Day 4: Isurava to Templeton’s Crossing via Alola

This is a day you will never forget.

We sound Reveille at 4.30 AM and lead you down to a sacred place where four granite pillars can be seen in the pre-dawn light - each engraved with a single word 'Courage', 'Mateship', 'Sacrifice', 'Endurance'. The meaning of each one will become apparent as your trek leader describes the scene where our young spartans crouched low in their weapon pits in the pre-dawn darkness on the 26th August 1942 as they prepared to meet a ferocious attack  from the cover of the jungle by thousands of elite Japanese troops.

Your trek leader will take you through the battle which saw he first Victoria Cross on Australian territory posthumously awarded to Private Bruce Kingsbury. He will describe the actions which led to the 2/14th Battalion being the most decorated unit in the Australian Army in World War 11 as a result of their actions at Isurava. 

At the conclusion of his briefing on the battle for Isurava he will then conduct a formal Dawn Service at the Memorial. This includes the singing of the Australian and PNG National Anthems by our PNG Support Crew; the sounding of the Last Post which signifies the setting of the sun on the lives of those killed in action; a recitation of the Ode of Remembrance; a minutes silence; the sounding of Reveille which signifies the birth of a new life in a new world.

We then move back up to the campsite for breakfast and prepare for the day ahead.

We cross Ololi Creek and continue to the wartime village site of Alola at 1470 m AMSL. From here we have extensive views across the valley to the area defended by the 53rd and 2/16th Battalions at Abuari. We cross Kaele-Dane Creek and enter the current village of Alola for morning tea.

We then trek down to La La Creek a 1260 m AMSL then climb to the Sabi Mail Exchange Point at 1,340m AMSL (Mail Exchange Points were used by carriers after the war to exchange mail bags being carried between Port Moresby and Kokoda and vice-versa). We continue to the crest of the ridge at 1,375m AMSL then up to Tumunava Ridge at 1,430m AMSL.

We then trek down the ridge to the junction of Eora and Agu Agu Creeks for lunch at 1,420m AMSL.

After lunch we move up to the old Eora Creek village site (formerly known as Iuoro) at 1,440m AMSL - this was the scene of utter chaos during the withdrawal.  Wounded Diggers were forced to crawl up the track while their mates desperately tried to buy them time against the advancing Japanese.  Those who couldn’t were given morphine and a gun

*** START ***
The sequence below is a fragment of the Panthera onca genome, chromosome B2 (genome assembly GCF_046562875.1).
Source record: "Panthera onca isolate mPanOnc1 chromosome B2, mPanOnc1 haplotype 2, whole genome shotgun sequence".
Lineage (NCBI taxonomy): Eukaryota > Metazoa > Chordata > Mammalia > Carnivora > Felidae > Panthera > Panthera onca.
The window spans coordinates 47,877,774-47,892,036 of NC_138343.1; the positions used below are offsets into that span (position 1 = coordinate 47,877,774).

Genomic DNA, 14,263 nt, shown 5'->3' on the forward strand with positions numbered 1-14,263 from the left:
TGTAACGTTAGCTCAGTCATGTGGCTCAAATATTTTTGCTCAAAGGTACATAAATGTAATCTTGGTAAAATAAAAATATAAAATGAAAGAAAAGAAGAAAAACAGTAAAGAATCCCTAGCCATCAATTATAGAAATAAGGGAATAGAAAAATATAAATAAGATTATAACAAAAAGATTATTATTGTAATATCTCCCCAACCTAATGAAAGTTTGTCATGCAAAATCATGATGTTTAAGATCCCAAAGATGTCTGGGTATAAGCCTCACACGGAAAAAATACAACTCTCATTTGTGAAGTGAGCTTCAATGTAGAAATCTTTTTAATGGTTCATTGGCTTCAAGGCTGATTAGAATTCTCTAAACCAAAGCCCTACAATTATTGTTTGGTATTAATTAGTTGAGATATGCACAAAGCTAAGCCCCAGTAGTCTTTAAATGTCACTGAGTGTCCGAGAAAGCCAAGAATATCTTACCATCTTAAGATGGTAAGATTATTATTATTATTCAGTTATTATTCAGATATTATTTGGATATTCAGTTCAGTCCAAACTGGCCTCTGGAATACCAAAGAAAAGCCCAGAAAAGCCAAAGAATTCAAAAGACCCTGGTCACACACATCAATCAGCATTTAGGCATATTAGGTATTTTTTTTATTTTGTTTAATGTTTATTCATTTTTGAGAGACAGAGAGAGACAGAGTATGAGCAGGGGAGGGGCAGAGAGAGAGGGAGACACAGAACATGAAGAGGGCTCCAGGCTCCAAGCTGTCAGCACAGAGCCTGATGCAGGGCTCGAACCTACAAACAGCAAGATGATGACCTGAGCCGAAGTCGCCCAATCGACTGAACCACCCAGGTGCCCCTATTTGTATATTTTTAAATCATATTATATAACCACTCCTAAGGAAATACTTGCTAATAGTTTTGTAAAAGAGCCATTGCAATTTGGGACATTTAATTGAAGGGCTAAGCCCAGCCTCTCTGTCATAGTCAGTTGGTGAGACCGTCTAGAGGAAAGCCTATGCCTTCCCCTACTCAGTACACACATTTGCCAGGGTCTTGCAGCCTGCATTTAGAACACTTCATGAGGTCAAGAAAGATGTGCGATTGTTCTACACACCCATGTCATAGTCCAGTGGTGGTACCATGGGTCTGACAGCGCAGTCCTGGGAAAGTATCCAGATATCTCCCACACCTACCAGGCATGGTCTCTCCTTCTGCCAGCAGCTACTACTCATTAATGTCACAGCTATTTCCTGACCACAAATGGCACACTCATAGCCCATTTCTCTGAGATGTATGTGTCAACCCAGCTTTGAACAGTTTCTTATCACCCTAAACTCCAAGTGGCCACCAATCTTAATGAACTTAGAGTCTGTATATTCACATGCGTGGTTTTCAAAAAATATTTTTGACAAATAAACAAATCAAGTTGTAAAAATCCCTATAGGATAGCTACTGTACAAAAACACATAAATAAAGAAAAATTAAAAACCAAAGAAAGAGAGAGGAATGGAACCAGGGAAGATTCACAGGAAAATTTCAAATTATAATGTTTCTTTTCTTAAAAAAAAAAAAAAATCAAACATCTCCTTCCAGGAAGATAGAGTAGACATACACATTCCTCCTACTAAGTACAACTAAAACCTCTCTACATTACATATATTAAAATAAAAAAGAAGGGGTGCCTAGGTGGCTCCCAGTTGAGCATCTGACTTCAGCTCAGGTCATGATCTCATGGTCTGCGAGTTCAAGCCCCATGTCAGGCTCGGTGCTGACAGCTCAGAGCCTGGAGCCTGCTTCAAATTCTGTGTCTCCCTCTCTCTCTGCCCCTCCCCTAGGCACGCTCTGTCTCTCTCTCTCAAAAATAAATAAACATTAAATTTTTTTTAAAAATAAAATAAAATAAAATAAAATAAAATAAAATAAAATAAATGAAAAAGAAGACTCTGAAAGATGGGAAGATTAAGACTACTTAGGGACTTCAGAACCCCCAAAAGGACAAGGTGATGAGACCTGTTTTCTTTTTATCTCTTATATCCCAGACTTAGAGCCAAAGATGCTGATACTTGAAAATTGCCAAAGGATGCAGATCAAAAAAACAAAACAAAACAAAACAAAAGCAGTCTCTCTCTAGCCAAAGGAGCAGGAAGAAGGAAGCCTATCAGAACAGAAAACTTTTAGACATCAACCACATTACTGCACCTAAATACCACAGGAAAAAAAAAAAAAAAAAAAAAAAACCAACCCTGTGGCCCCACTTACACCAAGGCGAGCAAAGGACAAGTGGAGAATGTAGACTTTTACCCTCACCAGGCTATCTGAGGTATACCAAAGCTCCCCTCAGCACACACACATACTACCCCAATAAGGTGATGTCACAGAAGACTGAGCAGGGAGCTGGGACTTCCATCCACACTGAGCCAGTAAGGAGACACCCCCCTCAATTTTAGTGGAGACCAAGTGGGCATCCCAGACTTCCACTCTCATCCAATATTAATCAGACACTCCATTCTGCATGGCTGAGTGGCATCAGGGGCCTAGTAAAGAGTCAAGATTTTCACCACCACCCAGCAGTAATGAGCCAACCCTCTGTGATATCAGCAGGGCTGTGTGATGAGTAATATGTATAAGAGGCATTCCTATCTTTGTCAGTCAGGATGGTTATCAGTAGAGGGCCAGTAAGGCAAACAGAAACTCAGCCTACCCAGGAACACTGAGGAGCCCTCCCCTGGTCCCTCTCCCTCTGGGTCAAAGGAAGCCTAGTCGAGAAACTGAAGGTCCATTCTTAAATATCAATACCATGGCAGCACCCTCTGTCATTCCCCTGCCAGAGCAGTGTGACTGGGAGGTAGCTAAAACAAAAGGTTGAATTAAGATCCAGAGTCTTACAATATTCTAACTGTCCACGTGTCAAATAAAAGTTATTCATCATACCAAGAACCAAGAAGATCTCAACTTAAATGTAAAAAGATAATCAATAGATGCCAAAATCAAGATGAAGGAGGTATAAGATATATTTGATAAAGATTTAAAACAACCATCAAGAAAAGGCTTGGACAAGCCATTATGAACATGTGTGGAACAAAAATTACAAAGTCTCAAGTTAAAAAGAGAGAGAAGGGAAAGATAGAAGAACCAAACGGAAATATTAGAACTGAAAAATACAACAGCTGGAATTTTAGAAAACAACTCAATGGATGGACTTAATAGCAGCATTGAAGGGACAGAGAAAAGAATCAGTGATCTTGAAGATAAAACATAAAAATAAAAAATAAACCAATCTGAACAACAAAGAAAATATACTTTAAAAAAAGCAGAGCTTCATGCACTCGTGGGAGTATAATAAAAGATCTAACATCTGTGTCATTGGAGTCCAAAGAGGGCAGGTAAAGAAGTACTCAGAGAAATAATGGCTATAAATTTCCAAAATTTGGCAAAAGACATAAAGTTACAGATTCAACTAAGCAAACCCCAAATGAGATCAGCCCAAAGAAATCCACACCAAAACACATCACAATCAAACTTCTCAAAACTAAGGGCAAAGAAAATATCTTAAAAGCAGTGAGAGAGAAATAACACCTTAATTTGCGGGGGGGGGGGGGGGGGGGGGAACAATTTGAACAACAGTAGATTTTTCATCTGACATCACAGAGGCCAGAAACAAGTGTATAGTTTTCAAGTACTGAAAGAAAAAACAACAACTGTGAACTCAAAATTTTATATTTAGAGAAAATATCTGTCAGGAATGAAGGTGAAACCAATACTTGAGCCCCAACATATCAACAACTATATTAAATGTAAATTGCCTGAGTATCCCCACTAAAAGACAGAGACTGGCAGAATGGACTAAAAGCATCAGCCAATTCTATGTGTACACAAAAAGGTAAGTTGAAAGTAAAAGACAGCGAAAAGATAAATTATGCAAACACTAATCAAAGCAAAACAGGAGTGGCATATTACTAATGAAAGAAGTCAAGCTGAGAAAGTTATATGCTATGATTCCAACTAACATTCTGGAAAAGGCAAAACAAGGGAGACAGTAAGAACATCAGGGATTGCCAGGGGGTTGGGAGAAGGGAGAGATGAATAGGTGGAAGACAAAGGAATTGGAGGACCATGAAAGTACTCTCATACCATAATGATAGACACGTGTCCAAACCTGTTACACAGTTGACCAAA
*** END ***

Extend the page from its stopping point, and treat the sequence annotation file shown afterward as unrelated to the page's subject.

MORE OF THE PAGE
Your trek leader will provide a detailed briefing on the wartime significance of the site and the desperate delaying defensive battles in early September 1942 and the major attack which cleared the Japanese off the feature in late October 1942.

Wartime briefing on the delaying defensive battles in September and the later four day Battle for Eora Creek in late October 1942.

We then climb towards the crest of Vabula Ridge where we inspect a fire support position with live mortars and grenades - then a delaying defensive position at 1,525m AMSL occupied by the 2/14th and 2/16th battalions on the night of 1-2 September 1942. Your trek leader will provide you with a detailed briefing on the significance of the position and the characteristics of the live mortars and grenades at the site.

We then continue our climb to the top of Vabula Ridge at 1,905m AMSL then trek down to Vagebau Creel at 1,895m, AMSL for afternoon tea before trekking down towards our campsite at Templeton’s Crossing at 1,760m AMSL via the Sako Creek tributaries.

Why Trek with Adventure Kokoda

Our primary goal is to lead you safely across the Kokoda Trail and ensure you have an unforgettable wartime historical and cultural experience.

Charlie has led more than 90 expeditions across the Kokoda Trail over the past 26 years.

He previously served in the Australian Army for 21 years. During this time he saw active service in Vietnam; was assigned to the joint Australian, New Zealand and British (ANZUK) Force in Singapore/ Malaysia from 1970-72, and as an exchange instructor in Airborne Logistics with the United States Army from 1977-78. He is a graduate of the Army Command and Staff College.

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